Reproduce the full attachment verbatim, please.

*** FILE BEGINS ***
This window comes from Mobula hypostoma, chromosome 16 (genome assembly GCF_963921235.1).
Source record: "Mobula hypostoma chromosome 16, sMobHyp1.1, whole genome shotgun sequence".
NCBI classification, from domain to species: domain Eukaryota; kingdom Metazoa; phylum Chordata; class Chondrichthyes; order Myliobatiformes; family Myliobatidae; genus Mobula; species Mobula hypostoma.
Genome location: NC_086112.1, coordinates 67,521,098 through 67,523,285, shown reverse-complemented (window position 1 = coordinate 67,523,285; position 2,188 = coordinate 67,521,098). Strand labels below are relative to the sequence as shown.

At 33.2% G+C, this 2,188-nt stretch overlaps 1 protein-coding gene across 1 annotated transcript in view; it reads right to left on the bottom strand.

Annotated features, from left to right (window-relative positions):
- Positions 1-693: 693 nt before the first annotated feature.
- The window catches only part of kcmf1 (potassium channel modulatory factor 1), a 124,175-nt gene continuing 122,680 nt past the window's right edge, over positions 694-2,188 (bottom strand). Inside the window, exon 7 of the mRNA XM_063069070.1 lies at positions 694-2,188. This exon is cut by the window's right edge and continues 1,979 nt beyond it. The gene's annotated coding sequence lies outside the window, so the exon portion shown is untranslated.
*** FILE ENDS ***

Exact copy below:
This window comes from Mobula hypostoma, chromosome 16 (genome assembly GCF_963921235.1).
Source record: "Mobula hypostoma chromosome 16, sMobHyp1.1, whole genome shotgun sequence".
NCBI classification, from domain to species: domain Eukaryota; kingdom Metazoa; phylum Chordata; class Chondrichthyes; order Myliobatiformes; family Myliobatidae; genus Mobula; species Mobula hypostoma.
Genome location: NC_086112.1, coordinates 67,521,098 through 67,523,285, shown reverse-complemented (window position 1 = coordinate 67,523,285; position 2,188 = coordinate 67,521,098). Strand labels below are relative to the sequence as shown.

At 33.2% G+C, this 2,188-nt stretch overlaps 1 protein-coding gene across 1 annotated transcript in view; it reads right to left on the bottom strand.

Annotated features, from left to right (window-relative positions):
- Positions 1-693: 693 nt before the first annotated feature.
- The window catches only part of kcmf1 (potassium channel modulatory factor 1), a 124,175-nt gene continuing 122,680 nt past the window's right edge, over positions 694-2,188 (bottom strand). Inside the window, exon 7 of the mRNA XM_063069070.1 lies at positions 694-2,188. This exon is cut by the window's right edge and continues 1,979 nt beyond it. The gene's annotated coding sequence lies outside the window, so the exon portion shown is untranslated.